WeWork’s ignominious bankruptcy adds to the growing list of once buzzy SPAC companies that have gone bust

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The list of companies to go public through a blank-check merger only to go bankrupt shortly thereafter has a new headline member: WeWork

After a little more than two years as a public company, the infamous office-sharing firm has filed for Chapter 11 protection. WeWork joins the likes of Core Scientific Inc., one of the largest miners of Bitcoin, and Richard Branson’s Virgin Orbit Holdings Inc. to go bust and wipe out billions in market value.

WeWork is the highest profile SPAC blowup. The company’s $9 billion valuation in an October 2021 deal — one of the biggest mergers by enterprise value at the time —  exemplified the profligacy of a near-zero interest rate environment.

“There was a major change in 2021, where quite a few venture capital-backed firms merged with a SPAC and the track record has not been good,” says Jay Ritter, finance professor at the University of Florida. “Critics of SPACs for many years have said a lot of the companies that were merging with SPACs were low-quality companies and the evidence seems to be somewhat consistent with that.”

There are at least 23 bankrupt companies born out of SPACs, or special-purpose acquisition companies, and more than a dozen additional firms that were acquired far below their debut values. On top of that, there are roughly 110 post-SPAC firms that are trading for less than $1. All are reminders of the collapse of the pandemic-fueled frenzy surrounding the strategy.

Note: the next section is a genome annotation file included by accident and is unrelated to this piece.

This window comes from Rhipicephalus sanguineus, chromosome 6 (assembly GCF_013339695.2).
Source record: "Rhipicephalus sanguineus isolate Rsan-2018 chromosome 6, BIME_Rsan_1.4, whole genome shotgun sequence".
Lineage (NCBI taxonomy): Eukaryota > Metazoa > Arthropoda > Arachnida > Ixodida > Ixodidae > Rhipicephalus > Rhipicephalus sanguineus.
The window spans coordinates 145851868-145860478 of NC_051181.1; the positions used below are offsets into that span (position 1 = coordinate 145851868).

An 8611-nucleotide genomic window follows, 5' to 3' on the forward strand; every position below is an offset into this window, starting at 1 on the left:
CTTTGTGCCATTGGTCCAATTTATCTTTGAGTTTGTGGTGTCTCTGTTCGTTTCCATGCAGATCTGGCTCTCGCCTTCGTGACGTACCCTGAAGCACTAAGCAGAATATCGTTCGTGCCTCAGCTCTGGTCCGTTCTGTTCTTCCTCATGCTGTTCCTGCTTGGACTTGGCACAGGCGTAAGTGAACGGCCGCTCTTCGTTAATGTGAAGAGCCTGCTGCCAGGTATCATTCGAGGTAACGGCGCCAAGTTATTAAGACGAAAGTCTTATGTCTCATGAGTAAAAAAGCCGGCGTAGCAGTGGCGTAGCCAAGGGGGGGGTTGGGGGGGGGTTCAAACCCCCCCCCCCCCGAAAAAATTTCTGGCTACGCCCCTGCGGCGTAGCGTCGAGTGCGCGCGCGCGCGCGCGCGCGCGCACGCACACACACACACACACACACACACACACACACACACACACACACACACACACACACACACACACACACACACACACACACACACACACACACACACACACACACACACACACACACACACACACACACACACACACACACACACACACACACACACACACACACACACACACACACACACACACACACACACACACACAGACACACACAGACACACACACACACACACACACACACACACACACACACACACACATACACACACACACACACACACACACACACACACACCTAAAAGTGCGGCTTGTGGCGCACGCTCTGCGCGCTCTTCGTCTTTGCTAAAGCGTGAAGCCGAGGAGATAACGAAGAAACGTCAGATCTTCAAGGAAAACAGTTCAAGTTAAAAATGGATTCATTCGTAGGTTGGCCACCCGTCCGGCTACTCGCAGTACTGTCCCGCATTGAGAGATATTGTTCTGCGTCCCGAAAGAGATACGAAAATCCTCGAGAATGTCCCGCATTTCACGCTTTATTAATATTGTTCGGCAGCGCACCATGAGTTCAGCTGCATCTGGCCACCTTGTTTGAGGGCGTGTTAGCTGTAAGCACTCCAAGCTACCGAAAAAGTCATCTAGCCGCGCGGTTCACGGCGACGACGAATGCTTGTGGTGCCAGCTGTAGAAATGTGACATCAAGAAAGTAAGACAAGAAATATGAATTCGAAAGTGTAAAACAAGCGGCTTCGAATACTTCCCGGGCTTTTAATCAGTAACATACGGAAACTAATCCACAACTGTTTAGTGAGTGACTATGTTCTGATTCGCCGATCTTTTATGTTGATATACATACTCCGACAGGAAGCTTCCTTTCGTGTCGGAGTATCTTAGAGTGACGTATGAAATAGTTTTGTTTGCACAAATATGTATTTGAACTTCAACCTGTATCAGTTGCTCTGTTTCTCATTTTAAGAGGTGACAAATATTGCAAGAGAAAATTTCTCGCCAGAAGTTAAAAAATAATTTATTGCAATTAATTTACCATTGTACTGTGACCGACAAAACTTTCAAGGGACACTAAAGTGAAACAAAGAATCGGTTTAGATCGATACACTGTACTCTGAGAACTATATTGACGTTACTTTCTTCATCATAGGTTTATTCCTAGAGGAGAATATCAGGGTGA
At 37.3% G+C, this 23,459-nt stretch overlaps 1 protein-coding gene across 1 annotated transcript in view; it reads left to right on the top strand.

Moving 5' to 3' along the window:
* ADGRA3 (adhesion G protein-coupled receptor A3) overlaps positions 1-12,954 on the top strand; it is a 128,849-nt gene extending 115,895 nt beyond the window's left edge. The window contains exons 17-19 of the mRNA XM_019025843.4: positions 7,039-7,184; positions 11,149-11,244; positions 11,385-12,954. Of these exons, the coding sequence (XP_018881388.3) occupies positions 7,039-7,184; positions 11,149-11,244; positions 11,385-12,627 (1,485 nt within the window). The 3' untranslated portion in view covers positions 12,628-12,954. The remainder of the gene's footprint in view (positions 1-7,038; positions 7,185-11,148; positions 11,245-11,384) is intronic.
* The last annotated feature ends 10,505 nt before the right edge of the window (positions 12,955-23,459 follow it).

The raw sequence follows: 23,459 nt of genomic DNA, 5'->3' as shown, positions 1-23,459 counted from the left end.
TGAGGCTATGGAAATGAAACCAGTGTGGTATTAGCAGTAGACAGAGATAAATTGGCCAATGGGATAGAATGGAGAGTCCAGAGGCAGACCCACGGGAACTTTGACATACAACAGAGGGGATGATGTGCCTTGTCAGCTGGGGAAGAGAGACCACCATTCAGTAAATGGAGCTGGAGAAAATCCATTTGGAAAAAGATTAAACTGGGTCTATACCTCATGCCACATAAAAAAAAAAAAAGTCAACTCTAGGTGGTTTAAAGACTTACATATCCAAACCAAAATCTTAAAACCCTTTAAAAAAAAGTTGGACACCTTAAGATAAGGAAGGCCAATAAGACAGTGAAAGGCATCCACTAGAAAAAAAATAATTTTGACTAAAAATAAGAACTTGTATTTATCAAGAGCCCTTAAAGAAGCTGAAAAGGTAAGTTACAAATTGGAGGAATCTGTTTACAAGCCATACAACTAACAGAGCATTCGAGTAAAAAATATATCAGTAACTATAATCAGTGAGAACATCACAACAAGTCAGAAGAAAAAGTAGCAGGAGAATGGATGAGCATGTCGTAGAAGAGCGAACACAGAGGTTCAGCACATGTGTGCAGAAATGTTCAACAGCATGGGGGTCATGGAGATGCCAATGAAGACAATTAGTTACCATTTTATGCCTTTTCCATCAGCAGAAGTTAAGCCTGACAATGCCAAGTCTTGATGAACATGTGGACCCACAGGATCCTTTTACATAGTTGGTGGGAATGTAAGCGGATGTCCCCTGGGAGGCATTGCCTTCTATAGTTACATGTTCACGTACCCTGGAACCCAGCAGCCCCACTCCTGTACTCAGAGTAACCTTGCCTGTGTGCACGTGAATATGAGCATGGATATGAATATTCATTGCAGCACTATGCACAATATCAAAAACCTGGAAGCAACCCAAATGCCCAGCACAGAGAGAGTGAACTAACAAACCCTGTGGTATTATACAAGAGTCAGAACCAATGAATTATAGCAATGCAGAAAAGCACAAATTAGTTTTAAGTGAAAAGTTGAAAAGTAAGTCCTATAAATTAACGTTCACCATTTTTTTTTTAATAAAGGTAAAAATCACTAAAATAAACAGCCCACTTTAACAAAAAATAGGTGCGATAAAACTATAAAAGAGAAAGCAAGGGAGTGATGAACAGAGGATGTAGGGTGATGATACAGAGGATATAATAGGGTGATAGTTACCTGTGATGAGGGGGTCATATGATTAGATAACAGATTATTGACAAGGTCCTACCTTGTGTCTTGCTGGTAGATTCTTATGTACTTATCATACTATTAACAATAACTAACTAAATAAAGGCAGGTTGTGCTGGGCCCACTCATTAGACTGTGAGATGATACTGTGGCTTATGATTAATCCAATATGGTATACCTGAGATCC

SPACs are also called blank checks because they raise cash via initial public offerings with plans to merge with an unidentified target company. They give themselves a window to buy something or return the cash to investors, and holders can redeem their investment if they don’t like the deal. 

The pandemic and low rate environment turned blank-check mergers into a popular financing vehicle, attracting celebrity backers like former New York Yankees infielder Alex Rodriguez and NFL quarterback-turned-activist Colin Kaepernick, all willing to line up blank checks.

“You had a bunch of SPAC sponsors looking to take companies public that weren’t able to go public the ordinary way for all the right reasons: they didn’t have scale, weren’t profitable and just weren’t ready for prime time,” said Greg Martin, co-founder of Rainmaker Securities. “But the SPAC guys came with offers of insane valuations, it was almost like a bribery.”

Another Black Eye

WeWork’s SPAC tie-up with BowX Acquisition Corp. brought in a whopping $1.3 billion with investors like Insight Partners, funds managed by Starwood Capital Group, and Fidelity Management. They were among those buying in at $10 through a private investment in public equity, or PIPE.

But the cash infusion wasn’t enough as shares of the company plummeted with a 1-for-40 reverse stock split, extending the company’s life by a few months.

Its bankruptcy ends a saga that torched billions of Softbank Group Inc.’s cash. The filing came nearly 18 hours after trading was halted as speculation of its demise swirled and co-founder Adam Neumann put out a statement that said WeWork could rise again.

WeWork is among the 139 de-SPACs — companies that successfully merged with a blank check company — to question their own viability this year, according to Bedrock AI, an investment research company that scours regulatory documents. The firm, which analyzed reports from 392 de-SPACs, says the percentage of companies that merged with blank check firms raising concerns over the past four years is nearly double of those that went public the more traditional route.

As WeWork becomes another black eye for the SPAC industry, most sponsors have closed shop and even serial backers have shifted to look for the next big stock market fad.

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